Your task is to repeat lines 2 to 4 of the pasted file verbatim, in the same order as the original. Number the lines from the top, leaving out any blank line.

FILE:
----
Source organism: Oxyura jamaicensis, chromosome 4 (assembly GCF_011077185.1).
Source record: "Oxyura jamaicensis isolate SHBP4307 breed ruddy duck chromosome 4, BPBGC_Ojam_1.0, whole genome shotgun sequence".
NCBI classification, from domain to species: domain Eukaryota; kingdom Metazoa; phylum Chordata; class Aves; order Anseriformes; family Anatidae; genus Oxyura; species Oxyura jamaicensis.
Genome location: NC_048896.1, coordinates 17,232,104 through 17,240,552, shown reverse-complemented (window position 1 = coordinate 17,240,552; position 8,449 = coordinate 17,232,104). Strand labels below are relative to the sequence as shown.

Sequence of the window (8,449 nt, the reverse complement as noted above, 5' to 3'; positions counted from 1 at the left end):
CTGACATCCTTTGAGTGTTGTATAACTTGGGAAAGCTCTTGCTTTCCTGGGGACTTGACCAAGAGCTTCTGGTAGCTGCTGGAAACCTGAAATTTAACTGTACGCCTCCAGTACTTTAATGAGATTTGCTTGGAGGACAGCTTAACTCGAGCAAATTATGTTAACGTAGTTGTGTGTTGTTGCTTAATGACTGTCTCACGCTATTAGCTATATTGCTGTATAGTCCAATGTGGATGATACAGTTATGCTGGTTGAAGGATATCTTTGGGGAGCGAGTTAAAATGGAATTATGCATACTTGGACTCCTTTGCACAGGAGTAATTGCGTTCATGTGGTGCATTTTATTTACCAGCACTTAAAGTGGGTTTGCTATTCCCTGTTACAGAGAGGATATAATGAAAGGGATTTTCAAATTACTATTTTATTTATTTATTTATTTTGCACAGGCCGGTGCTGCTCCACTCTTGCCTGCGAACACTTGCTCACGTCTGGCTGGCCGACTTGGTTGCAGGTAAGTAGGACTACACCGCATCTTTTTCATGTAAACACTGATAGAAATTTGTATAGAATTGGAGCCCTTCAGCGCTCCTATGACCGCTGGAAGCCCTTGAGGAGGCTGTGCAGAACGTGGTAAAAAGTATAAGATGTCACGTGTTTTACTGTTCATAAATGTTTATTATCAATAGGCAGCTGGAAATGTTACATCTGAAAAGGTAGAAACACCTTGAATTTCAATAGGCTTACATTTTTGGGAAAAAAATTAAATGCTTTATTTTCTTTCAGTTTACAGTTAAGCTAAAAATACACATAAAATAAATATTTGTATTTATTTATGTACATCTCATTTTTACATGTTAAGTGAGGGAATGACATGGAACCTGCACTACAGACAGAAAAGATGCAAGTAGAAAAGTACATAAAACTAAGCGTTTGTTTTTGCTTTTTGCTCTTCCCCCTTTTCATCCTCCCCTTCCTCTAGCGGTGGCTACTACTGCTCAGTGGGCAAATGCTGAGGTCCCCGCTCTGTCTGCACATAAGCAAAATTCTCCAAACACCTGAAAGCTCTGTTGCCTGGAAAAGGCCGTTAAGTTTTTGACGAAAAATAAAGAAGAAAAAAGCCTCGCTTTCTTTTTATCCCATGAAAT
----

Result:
Source record: "Oxyura jamaicensis isolate SHBP4307 breed ruddy duck chromosome 4, BPBGC_Ojam_1.0, whole genome shotgun sequence".
NCBI classification, from domain to species: domain Eukaryota; kingdom Metazoa; phylum Chordata; class Aves; order Anseriformes; family Anatidae; genus Oxyura; species Oxyura jamaicensis.
Genome location: NC_048896.1, coordinates 17,232,104 through 17,240,552, shown reverse-complemented (window position 1 = coordinate 17,240,552; position 8,449 = coordinate 17,232,104). Strand labels below are relative to the sequence as shown.